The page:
Below are additional selected citations in chronological order.

In 1912 “The Daily Mail” of Hull, England printed a precursor opinion piece that contained a thematically related point. The didactic essay stated that life was not a spectacle. One must choose a side in a conflict: 2

Life is not a spectacle to be enjoyed, but a battle which we have to fight on one side or the other. It is, therefore, mischievous to teach the young even by suggestion that they can go looking at things provided for them. We do not want spoon-fed people. All men and women should be made to feel that they are citizens with duties and obligations resting upon them which it will need all their strength to fulfil.

In 1923 George Santayana delivered a lecture at Oxford University containing a passage that partially matched the saying under scrutiny as described previously in this article.

In 1929 Berkeley Moynihan who was the President of the Royal College of Surgeons delivered an address at the Fifth International Congress of Military Medicine held in London. Moynihan’s comment below contains the keywords of the saying. It might be a viewed as a response to the remarks of Santayana: 3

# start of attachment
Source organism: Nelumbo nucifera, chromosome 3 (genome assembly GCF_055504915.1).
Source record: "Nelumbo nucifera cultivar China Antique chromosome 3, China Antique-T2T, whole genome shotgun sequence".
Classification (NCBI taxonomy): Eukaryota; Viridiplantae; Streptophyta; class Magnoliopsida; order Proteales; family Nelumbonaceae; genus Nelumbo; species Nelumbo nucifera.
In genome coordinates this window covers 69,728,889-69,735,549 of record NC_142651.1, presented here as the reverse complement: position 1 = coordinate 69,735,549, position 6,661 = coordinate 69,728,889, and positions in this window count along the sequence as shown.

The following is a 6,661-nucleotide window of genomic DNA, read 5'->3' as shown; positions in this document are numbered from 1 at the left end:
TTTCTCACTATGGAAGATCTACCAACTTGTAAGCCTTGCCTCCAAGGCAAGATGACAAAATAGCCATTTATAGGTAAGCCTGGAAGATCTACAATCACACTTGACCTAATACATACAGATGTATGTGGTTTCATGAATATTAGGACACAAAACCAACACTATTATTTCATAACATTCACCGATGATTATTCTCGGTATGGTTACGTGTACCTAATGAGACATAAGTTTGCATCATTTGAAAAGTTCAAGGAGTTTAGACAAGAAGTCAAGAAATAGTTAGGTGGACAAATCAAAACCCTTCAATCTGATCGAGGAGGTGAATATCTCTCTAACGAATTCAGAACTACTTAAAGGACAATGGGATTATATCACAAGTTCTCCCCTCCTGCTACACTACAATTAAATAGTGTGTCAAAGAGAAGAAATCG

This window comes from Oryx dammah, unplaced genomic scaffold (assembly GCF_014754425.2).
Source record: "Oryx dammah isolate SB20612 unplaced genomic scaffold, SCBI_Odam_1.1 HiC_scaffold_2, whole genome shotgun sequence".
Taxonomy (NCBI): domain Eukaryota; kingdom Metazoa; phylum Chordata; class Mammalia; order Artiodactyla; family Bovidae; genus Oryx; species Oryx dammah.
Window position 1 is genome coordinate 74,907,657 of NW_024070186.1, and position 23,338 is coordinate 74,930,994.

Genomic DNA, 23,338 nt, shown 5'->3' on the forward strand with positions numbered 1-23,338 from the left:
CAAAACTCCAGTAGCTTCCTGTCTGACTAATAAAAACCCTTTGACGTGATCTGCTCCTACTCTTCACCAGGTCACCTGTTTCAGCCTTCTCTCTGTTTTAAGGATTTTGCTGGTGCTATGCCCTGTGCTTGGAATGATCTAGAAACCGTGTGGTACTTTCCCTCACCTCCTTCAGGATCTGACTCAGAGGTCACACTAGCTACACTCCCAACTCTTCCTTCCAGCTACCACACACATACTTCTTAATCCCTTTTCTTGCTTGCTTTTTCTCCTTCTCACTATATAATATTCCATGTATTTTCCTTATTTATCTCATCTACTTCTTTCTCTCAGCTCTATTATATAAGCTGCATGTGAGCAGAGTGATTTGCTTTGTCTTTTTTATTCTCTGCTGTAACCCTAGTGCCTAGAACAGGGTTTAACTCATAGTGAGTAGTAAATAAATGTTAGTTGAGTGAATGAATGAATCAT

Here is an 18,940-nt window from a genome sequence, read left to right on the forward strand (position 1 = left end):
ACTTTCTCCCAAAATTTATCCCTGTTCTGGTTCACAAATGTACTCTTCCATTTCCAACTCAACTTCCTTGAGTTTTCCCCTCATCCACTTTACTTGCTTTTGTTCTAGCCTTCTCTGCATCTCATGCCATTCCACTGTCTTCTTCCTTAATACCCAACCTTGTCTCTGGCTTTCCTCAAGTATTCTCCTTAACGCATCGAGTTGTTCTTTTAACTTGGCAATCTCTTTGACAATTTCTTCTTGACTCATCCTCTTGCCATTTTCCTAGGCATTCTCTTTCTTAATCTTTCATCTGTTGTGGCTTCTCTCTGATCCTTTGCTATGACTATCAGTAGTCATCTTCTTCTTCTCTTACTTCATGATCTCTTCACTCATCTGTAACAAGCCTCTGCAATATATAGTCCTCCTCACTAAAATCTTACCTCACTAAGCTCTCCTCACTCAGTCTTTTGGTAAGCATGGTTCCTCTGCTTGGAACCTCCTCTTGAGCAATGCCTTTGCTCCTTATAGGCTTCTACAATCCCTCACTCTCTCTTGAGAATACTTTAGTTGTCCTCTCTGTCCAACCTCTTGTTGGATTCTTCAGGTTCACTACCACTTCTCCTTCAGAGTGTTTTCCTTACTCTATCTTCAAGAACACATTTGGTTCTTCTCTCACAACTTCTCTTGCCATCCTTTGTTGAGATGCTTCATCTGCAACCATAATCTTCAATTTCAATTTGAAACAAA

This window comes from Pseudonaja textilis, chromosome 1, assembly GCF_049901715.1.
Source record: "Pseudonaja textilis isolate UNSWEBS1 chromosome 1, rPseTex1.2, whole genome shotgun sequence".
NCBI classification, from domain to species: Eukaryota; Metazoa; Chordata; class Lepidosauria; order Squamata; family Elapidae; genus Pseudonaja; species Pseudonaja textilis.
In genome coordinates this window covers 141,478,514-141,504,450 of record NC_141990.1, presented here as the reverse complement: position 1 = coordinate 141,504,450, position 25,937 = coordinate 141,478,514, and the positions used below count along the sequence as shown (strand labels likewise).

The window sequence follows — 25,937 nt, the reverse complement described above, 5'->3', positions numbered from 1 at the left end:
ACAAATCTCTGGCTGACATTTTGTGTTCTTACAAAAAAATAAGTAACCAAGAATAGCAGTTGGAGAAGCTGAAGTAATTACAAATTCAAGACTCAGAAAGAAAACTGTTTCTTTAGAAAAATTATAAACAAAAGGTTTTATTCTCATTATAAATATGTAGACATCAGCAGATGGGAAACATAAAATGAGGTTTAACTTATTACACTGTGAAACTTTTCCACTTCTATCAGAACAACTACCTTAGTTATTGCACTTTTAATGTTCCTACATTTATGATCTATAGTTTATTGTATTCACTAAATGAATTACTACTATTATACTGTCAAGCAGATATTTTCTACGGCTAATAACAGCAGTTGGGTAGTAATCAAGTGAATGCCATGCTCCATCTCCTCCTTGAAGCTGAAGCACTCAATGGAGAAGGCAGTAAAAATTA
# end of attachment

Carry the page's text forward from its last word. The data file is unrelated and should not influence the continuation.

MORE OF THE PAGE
Well, my Lord Mayor and brother officers, if there is any meaning behind life, if life is not merely a feast, or a spectacle, or a predicament, but is, as I believe, a sacrament we must be sent into the world for the purpose of helping each other. It is because our profession in all its activities is founded upon the law of love, love to one’s fellows, love to mankind, expressing itself in service, that I ask you to drink to the success of the present Congress.

In June 1932 the “Los Angeles Record” of California printed the saying as a filler item. This was the first exact match located by QI. Santayana died in 1952; hence, the statement was attributed to him for at least two decades while he was still alive: 4

Life is not a spectacle or a feast; it is a predicament.
—George Santayana.